More than anything, he seems like someone who is capable of adapting quickly to a new environment. He finds the right spots defensively, gets there with haste, and puts up a scrappy fight for anyone who wants to challenge him. Sometimes, being in the right spot is as good a defense as any. Case in point - Ersan this past postseason. Williams carries more athleticism than Turkish Thunder of course, and sports a significantly better passing game, but you get the jist. I’m fascinated to see how Williams translates to the next level. He seems like a guy every team would love to have on their squad, but his ceiling seems relatively limited. Paul Millsap seems like the apex of what he could be, which would be one hell of a career, but the league continues to change so quickly that who knows if Williams will be able to even carve out that type of impact going forward.
If you’re looking for a game to encapsulate Williams, I recommend watching clips from the Georgia contest. You get a little bit of everything, including him dealing somewhat with NBA length given prospect Nic Claxton is either doubling Williams or awaiting him at the rim. Williams strength makes it easy for him to finish through slight guys, but he also has a decent midrange pull-up game. Other important elements include a sublime bounce pass entry to an awaiting man at the free throw line, a pick-and-pop triple and dishing to a trailing shooter in transition. My favorite sequence was when his point guard gets out of position defensively when gambling, and threatens penetration while Williams man drips out to the perimeter. Instead of panicking and following his man, Williams calmly stays between his beaten teammate’s player and the basket, stopping him cold and forcing him into a poor decision and a turnover. That summed him up well for me.
If he fell to the Bucks, I’d love to have him just given his potential as a shooter, dogged defensive acumen and attitude to go along with premier passing ability. His assist percentage hit its peak his final season and he sees the floor well. Milwaukee will need forward depth in the years going ahead, so Williams falling would be an absolute coup. Sadly, I doubt it happens barring some late draft process revelation.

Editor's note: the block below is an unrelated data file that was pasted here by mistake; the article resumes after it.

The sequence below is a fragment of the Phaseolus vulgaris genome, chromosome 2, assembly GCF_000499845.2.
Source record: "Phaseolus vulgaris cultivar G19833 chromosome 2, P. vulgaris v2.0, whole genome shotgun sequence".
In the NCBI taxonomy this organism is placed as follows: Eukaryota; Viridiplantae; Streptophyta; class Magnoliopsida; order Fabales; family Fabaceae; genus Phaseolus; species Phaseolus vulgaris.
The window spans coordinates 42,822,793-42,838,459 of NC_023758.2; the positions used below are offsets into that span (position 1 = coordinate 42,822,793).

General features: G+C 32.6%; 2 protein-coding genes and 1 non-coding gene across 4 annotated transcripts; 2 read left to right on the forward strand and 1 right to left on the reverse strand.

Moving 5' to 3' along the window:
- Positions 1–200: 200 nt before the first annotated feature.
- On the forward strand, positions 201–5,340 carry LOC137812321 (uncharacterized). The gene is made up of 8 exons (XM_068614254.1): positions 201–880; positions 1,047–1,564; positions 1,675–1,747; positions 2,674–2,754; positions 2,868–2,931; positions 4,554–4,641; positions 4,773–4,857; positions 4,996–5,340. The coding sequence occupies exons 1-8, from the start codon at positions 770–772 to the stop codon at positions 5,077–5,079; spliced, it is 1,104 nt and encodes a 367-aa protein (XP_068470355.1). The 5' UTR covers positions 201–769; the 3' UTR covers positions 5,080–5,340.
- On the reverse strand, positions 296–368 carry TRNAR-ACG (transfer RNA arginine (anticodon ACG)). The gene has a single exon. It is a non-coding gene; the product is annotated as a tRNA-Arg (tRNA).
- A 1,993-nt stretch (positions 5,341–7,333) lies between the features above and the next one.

If you’re looking for further, far superior analysis of Williams game, I highly recommend this detailed breakdown at The Stepien. Time for 25.
My pick for the #25 spot on the community draft board is...
This poll is closed
Matisse Thybulle - SF, Washington
Talen Horton-Tucker - SF, Iowa State
Dylan Windler - SF, Belmont
Nic Claxton - C, Georgia
Jontay Porter - C, Missouri
Carsen Edwards - SG, Purdue
Brew Hoop Draft Board Rankings
- Zion Williamson - PF, Duke
- Ja Morant - PG, Murray State
- Jarrett Culver - SG, Texas Tech
- R.J. Barrett - SG, Duke
- Darius Garland - PG, Vanderbilt
- Coby White - SG, UNC
- De’Andre Hunter - SF, Virginia
- Cam Reddish - SF, Duke
- Sekou Doumbouya - PF, Limoges CSP, France
- Nassir Little - SF, UNC
- Jaxson Hayes - C, Texas
- Rui Hachimura - PF, Gonzaga
- Brandon Clarke - PF, Gonzaga
- Goga Bitadze - C, Mega Bemax, Adriatic Basketball Association
- P.J. Washington - PF, Kentucky
- Kevin Porter Jr. - SG, USC
- Bol Bol - PF, Oregon
- Tyler Herro - SG, Kentucky
- Romeo Langford - SG, Indiana
- Nickeil Alexander-Walker - SG, Virginia Tech
- Cameron Johnson - PF, UNC
- Ty Jerome - SG, Virginia
- Keldon Johnson - SF, Kentucky
- Grant Williams - PF, Tennessee